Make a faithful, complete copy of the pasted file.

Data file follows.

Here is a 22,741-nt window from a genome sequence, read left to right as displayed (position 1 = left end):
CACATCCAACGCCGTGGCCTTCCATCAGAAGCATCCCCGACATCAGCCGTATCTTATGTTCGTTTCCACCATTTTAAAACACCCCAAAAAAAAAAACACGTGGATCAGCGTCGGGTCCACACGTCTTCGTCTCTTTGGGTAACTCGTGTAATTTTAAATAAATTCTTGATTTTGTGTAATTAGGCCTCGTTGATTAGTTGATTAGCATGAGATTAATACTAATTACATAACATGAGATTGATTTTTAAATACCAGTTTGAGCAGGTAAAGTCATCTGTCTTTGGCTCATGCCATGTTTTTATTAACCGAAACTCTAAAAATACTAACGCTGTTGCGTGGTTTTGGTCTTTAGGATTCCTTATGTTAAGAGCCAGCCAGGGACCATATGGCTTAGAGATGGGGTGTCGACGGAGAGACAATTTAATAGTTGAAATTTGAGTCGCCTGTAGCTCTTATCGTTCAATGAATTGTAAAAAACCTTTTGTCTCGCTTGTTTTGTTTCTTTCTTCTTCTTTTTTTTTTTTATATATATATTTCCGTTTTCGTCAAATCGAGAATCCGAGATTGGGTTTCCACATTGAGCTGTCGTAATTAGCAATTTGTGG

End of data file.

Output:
Here is a 22,741-nt window from a genome sequence, read left to right as displayed (position 1 = left end):
CACATCCAACGCCGTGGCCTTCCATCAGAAGCATCCCCGACATCAGCCGTATCTTATGTTCGTTTCCACCATTTTAAAACACCCCAAAAAAAAAAACACGTGGATCAGCGTCGGGTCCACACGTCTTCGTCTCTTTGGGTAACTCGTGTAATTTTAAATAAATTCTTGATTTTGTGTAATTAGGCCTCGTTGATTAGTTGATTAGCATGAGATTAATACTAATTACATAACATGAGATTGATTTTTAAATACCAGTTTGAGCAGGTAAAGTCATCTGTCTTTGGCTCATGCCATGTTTTTATTAACCGAAACTCTAAAAATACTAACGCTGTTGCGTGGTTTTGGTCTTTAGGATTCCTTATGTTAAGAGCCAGCCAGGGACCATATGGCTTAGAGATGGGGTGTCGACGGAGAGACAATTTAATAGTTGAAATTTGAGTCGCCTGTAGCTCTTATCGTTCAATGAATTGTAAAAAACCTTTTGTCTCGCTTGTTTTGTTTCTTTCTTCTTCTTTTTTTTTTTTATATATATATTTCCGTTTTCGTCAAATCGAGAATCCGAGATTGGGTTTCCACATTGAGCTGTCGTAATTAGCAATTTGTGG